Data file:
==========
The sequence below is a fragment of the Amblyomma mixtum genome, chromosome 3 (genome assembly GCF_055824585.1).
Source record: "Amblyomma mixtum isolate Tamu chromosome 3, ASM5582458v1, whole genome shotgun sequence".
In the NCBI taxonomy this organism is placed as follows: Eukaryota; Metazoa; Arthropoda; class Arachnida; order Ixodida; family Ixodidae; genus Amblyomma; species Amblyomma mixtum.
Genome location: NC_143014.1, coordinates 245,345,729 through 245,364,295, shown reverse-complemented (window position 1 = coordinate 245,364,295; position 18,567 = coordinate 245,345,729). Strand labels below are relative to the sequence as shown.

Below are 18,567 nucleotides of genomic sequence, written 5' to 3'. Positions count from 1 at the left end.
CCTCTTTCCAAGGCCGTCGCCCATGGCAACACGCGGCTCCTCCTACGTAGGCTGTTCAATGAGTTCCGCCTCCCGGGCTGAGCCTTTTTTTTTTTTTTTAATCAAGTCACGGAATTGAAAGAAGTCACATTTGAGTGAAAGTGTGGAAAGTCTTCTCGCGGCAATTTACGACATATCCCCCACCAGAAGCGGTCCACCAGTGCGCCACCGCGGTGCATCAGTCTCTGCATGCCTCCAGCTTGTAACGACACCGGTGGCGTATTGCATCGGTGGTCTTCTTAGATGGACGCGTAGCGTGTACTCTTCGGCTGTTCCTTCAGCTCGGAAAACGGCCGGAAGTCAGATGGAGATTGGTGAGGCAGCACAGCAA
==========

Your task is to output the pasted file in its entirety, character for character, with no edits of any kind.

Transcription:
The sequence below is a fragment of the Amblyomma mixtum genome, chromosome 3 (genome assembly GCF_055824585.1).
Source record: "Amblyomma mixtum isolate Tamu chromosome 3, ASM5582458v1, whole genome shotgun sequence".
In the NCBI taxonomy this organism is placed as follows: Eukaryota; Metazoa; Arthropoda; class Arachnida; order Ixodida; family Ixodidae; genus Amblyomma; species Amblyomma mixtum.
Genome location: NC_143014.1, coordinates 245,345,729 through 245,364,295, shown reverse-complemented (window position 1 = coordinate 245,364,295; position 18,567 = coordinate 245,345,729). Strand labels below are relative to the sequence as shown.

Below are 18,567 nucleotides of genomic sequence, written 5' to 3'. Positions count from 1 at the left end.
CCTCTTTCCAAGGCCGTCGCCCATGGCAACACGCGGCTCCTCCTACGTAGGCTGTTCAATGAGTTCCGCCTCCCGGGCTGAGCCTTTTTTTTTTTTTTTAATCAAGTCACGGAATTGAAAGAAGTCACATTTGAGTGAAAGTGTGGAAAGTCTTCTCGCGGCAATTTACGACATATCCCCCACCAGAAGCGGTCCACCAGTGCGCCACCGCGGTGCATCAGTCTCTGCATGCCTCCAGCTTGTAACGACACCGGTGGCGTATTGCATCGGTGGTCTTCTTAGATGGACGCGTAGCGTGTACTCTTCGGCTGTTCCTTCAGCTCGGAAAACGGCCGGAAGTCAGATGGAGATTGGTGAGGCAGCACAGCAA